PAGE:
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California

Los Angeles County could see $1-billion decline in sales tax revenue due to coronavirus

Some stores in Beverly Hills and Pasadena have boarded up the front to prevent vandalism.
Some stores in Beverly Hills and Pasadena have boarded up the front to prevent vandalism.
(Al Seib / Los Angeles Times)

Los Angeles County could see a $1-billion decline in sales tax revenue this fiscal year, which ends June 30, because of the massive economic impact of the coronavirus outbreak.

The decline is expected to surpass $2 billion between now and the end of fiscal 2021, according to county estimates released Wednesday.

The county is spending millions responding to the COVID-19 crisis, and officials anticipate working with state and federal leaders in the months ahead in hopes of seeing reimbursement.

“The budget outlook is critically important for Los Angeles County to allocate resources effectively and to plan for the essential programs and services residents rely on in all of our communities,” Supervisor Kathryn Barger, chair of the L.A. County Board of Supervisors, said in a news release. “As we continue to collaboratively address the COVID-19 public health crisis, we remain committed to meeting the needs of residents across L.A. County.”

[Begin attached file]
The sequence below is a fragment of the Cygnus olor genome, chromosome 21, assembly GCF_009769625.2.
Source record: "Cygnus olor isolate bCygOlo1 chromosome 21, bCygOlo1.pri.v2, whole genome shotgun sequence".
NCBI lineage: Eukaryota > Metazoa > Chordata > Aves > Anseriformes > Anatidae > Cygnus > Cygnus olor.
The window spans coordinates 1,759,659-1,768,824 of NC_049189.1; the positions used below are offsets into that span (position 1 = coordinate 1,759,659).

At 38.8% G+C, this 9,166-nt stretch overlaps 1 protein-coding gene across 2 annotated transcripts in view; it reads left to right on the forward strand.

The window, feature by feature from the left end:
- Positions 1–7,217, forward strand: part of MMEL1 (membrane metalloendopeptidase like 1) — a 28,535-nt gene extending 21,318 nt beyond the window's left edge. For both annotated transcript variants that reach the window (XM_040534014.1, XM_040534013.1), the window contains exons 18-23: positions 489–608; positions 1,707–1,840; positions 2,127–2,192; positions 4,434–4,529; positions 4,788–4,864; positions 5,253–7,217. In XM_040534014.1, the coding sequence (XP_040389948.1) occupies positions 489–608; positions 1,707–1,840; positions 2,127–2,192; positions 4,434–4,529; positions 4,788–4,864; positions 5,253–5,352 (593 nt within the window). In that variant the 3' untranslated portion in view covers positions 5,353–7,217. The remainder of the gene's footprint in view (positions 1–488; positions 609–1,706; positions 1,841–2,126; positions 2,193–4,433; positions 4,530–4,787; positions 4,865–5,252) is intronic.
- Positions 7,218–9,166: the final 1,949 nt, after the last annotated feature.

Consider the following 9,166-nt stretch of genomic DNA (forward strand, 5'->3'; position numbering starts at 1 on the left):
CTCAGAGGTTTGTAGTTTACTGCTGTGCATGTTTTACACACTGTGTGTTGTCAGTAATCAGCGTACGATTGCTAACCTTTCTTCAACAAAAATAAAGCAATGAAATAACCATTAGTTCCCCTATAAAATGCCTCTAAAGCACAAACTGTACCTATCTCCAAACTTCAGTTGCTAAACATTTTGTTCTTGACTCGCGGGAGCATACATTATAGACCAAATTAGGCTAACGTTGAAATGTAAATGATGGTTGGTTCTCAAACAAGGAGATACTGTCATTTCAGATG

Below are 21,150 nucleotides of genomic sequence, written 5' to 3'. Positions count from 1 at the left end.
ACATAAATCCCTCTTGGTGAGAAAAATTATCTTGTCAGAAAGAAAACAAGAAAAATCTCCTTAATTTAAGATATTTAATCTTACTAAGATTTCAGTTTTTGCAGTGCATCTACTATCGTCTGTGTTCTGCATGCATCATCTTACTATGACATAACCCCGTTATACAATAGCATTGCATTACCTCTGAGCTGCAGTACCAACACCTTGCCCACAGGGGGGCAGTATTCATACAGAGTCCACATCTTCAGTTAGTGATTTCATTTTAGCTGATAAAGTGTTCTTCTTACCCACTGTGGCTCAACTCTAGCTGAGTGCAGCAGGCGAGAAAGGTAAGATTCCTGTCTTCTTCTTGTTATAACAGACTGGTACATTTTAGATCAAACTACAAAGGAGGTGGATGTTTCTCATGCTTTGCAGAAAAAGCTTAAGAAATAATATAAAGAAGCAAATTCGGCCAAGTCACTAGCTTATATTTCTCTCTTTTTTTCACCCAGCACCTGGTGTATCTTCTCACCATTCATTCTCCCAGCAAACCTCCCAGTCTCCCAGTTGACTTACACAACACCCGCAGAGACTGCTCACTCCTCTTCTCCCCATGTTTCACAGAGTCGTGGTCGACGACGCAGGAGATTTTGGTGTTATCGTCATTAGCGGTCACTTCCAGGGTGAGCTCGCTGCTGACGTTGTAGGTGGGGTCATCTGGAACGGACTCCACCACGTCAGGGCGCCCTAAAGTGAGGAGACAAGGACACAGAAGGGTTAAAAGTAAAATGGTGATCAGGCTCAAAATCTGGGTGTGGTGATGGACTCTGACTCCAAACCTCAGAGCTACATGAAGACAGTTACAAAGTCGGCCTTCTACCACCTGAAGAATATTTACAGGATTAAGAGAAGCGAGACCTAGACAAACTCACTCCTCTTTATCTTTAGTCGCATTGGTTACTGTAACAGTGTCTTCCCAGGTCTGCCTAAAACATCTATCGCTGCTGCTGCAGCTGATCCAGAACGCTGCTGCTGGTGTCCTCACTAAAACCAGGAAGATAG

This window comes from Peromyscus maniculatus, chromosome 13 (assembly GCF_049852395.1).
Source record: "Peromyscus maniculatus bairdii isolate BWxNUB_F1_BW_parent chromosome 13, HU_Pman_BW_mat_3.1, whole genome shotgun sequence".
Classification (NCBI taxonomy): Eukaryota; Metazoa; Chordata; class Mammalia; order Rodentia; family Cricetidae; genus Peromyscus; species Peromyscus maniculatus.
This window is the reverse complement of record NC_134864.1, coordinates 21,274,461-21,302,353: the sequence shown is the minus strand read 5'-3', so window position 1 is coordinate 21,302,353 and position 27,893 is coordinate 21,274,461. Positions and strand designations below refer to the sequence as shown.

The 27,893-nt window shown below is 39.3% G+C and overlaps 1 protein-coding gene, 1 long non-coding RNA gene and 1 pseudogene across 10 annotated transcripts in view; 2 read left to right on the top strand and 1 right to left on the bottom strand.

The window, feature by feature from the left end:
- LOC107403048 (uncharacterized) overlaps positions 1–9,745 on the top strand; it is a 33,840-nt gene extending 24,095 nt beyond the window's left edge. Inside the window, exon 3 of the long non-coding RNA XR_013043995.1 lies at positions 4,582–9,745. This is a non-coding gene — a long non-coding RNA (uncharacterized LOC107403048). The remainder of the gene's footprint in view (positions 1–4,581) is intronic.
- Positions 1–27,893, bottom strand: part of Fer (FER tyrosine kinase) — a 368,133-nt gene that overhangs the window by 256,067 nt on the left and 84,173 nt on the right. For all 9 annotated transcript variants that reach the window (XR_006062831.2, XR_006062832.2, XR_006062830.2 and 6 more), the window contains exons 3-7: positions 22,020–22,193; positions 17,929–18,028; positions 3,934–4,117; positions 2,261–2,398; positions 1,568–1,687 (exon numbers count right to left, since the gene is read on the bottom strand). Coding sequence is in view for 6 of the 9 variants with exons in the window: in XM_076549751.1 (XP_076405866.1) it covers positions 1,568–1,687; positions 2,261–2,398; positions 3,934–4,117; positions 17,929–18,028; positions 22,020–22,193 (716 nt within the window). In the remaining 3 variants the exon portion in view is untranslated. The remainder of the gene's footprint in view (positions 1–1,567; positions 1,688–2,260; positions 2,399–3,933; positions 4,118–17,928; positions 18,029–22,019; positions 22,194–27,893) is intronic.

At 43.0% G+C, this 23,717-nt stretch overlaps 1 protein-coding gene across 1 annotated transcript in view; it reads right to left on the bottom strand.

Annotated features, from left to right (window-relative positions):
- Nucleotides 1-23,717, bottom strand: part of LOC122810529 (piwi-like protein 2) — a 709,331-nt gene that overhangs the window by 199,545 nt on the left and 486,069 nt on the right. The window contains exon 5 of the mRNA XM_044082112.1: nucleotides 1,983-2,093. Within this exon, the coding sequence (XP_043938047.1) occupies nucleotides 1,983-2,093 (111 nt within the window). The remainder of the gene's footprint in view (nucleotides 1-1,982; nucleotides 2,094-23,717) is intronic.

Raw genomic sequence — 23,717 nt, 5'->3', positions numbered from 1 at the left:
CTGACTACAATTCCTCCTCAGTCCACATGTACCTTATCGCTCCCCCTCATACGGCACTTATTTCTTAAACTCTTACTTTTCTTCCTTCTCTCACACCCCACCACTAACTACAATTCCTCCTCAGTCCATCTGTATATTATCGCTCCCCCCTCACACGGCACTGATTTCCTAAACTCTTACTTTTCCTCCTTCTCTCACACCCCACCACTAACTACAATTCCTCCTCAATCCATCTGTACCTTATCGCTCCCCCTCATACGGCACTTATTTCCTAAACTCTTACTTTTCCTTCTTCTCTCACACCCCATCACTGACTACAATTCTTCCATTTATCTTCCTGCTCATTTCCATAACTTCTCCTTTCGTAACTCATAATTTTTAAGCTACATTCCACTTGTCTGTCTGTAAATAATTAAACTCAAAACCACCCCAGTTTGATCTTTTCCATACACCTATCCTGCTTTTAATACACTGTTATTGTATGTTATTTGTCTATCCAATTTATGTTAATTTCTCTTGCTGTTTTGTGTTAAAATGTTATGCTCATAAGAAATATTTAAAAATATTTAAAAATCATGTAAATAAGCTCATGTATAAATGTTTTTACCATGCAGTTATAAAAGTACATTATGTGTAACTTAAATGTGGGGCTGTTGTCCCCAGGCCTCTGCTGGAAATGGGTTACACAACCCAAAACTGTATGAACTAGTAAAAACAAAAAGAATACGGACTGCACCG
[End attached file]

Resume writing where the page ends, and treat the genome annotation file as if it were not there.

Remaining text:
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Chief Executive Officer Sachi A. Hamai has imposed hard freezes on hiring and purchasing, and has directed county department heads to prepare for “a range of potential program reductions in the coming fiscal year.”

“These are significant losses which unfortunately will have a major effect on programs that the county administers on behalf of our 10 million residents,” Hamai said. “Our aim is to work with our departments and the Board of Supervisors to prioritize needs and ensure that Los Angeles County continues its vital role as the safety net for our most vulnerable residents.”

County leaders will likely have to make extensive adjustments in future budget phases to address revenue shortfalls and rising expenditures because of the crisis.

The recommended budget for fiscal 2020-21 — the majority of which was prepared before the pandemic — will be presented to the Board of Supervisors on April 28.


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